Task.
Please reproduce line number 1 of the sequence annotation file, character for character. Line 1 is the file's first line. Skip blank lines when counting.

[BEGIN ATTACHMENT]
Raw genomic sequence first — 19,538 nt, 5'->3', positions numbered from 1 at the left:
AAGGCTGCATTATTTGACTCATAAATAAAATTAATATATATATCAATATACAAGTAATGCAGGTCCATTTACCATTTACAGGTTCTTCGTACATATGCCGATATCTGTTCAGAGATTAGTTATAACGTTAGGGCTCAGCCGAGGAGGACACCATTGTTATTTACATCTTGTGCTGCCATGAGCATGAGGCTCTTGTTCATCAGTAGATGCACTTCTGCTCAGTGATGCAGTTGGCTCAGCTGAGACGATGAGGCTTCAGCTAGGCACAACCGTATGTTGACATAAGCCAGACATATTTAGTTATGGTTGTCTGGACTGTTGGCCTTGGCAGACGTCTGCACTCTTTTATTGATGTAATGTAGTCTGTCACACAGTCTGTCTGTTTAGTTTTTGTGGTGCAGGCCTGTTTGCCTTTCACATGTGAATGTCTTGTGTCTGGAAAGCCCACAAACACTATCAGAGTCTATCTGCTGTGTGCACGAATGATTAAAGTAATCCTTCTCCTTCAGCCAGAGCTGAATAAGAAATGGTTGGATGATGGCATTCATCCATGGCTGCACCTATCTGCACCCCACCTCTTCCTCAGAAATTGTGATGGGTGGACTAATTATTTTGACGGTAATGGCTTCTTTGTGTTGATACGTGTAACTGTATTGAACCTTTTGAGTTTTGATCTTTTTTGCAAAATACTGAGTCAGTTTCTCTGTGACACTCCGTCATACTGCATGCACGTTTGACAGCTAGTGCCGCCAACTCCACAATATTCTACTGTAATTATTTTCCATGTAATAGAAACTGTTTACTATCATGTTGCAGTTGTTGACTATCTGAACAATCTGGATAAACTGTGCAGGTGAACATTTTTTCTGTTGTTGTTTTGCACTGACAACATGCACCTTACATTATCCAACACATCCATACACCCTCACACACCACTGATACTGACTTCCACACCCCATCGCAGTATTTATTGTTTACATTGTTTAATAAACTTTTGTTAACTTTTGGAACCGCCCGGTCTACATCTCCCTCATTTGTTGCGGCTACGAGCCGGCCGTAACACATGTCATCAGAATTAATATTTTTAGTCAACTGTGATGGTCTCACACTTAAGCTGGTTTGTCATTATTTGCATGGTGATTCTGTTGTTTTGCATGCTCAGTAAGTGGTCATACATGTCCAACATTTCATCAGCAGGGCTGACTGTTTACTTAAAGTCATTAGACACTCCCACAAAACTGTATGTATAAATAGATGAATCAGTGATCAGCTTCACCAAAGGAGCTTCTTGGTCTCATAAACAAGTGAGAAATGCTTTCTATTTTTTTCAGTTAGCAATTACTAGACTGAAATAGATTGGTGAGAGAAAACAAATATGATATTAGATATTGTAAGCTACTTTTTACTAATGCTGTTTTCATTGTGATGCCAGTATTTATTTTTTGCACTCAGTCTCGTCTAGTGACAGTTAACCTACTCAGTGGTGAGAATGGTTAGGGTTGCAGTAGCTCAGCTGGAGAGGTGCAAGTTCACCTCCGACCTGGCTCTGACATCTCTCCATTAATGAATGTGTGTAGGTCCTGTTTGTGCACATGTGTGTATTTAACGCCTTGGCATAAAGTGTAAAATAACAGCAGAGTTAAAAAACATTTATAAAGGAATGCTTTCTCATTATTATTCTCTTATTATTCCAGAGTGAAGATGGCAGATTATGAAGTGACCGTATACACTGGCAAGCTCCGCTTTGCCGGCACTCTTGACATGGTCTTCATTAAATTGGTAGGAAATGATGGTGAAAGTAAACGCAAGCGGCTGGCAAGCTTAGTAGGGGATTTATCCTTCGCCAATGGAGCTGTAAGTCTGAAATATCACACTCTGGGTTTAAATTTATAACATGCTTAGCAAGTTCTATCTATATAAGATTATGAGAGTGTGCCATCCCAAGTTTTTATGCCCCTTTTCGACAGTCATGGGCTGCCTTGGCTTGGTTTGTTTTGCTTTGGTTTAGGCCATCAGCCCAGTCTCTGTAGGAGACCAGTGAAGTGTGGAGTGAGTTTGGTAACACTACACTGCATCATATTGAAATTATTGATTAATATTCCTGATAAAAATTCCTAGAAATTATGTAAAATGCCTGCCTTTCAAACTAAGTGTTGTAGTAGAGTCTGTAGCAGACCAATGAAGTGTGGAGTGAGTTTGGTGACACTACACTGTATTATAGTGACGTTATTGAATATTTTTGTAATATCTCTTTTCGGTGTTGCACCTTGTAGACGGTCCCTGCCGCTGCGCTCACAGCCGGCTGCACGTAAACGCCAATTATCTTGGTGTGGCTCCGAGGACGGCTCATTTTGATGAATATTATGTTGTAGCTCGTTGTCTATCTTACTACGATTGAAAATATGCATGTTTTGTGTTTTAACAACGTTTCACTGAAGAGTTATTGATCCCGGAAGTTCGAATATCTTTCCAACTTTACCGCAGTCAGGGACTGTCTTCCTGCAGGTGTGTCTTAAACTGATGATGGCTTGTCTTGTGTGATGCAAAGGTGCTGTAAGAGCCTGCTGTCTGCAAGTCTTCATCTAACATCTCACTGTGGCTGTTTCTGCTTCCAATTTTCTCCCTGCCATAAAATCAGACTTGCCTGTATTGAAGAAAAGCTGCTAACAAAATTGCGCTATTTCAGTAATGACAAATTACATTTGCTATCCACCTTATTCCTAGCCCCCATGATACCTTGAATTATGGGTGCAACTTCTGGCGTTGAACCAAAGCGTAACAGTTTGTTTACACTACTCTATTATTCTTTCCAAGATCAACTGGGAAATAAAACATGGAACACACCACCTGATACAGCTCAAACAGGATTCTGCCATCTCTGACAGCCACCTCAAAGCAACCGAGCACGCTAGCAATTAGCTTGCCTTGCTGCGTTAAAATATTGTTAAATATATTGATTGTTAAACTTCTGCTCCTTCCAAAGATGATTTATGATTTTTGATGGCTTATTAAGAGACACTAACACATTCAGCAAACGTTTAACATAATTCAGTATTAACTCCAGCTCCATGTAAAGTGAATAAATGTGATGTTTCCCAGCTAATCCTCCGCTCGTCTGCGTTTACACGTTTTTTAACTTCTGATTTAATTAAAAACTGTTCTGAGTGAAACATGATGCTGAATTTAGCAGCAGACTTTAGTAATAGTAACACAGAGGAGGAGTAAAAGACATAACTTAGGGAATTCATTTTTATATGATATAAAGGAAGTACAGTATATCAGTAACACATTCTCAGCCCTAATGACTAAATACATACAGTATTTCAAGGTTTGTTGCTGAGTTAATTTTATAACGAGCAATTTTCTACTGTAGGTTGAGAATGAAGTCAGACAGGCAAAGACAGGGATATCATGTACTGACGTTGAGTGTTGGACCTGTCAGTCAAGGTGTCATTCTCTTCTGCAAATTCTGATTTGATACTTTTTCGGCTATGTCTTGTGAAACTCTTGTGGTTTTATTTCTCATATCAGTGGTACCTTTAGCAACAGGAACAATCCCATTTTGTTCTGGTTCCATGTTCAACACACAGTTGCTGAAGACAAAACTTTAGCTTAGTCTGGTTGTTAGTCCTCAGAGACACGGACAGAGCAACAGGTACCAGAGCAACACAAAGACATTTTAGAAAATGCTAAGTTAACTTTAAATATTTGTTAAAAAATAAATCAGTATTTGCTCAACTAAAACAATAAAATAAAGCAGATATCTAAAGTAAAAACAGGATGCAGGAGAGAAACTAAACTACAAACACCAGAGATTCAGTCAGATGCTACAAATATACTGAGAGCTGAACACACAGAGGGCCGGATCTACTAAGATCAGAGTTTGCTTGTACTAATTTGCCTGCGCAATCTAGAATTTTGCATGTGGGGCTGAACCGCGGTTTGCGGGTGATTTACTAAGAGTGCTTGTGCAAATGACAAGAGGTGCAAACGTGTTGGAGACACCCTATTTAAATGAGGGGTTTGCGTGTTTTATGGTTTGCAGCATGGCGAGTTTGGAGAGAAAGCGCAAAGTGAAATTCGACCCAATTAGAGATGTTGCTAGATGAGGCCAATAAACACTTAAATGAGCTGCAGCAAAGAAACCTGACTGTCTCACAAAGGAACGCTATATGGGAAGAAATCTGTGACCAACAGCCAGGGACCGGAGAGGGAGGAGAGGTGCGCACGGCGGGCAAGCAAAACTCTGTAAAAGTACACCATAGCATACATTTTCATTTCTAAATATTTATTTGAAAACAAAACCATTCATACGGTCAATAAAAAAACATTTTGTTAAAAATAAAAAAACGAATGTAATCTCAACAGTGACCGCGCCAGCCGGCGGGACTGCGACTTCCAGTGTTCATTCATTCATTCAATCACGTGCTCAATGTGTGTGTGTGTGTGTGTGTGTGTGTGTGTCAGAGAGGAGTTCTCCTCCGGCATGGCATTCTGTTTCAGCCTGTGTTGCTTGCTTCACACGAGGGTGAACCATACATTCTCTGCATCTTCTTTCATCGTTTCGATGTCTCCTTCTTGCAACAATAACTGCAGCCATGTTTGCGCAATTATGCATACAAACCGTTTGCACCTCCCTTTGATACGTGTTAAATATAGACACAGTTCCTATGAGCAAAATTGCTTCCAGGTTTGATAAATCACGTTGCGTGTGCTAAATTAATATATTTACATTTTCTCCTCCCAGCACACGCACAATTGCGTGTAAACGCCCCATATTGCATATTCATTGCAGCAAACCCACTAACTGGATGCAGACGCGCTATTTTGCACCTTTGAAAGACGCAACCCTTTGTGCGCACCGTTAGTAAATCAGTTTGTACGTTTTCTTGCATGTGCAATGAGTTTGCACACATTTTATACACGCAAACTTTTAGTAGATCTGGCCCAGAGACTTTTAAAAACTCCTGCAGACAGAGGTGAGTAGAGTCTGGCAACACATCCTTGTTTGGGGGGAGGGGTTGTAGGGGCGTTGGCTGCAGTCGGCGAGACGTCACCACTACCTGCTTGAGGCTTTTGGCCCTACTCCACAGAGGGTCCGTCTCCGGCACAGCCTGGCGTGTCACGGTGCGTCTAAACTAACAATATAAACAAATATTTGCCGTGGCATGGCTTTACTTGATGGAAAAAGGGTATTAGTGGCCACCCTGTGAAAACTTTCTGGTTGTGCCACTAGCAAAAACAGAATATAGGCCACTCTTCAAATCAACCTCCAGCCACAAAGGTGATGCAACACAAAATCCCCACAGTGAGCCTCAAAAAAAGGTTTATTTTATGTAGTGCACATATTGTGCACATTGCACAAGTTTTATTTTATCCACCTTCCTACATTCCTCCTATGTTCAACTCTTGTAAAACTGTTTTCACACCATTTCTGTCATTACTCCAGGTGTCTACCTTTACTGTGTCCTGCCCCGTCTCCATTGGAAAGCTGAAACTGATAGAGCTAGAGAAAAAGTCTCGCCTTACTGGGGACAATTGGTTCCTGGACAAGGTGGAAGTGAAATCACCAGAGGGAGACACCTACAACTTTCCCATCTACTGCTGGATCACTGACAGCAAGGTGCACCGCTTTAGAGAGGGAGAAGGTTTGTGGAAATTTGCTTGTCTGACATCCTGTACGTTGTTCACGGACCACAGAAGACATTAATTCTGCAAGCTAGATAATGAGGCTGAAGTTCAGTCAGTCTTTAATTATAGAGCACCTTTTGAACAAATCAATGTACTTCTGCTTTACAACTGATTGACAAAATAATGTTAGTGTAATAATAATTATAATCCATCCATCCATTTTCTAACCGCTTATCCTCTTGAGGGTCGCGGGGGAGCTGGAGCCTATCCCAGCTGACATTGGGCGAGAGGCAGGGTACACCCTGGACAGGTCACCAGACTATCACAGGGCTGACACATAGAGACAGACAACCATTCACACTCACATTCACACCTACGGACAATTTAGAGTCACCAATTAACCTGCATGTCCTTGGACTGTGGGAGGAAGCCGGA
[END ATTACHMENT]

Raw genomic sequence first — 19,538 nt, 5'->3', positions numbered from 1 at the left: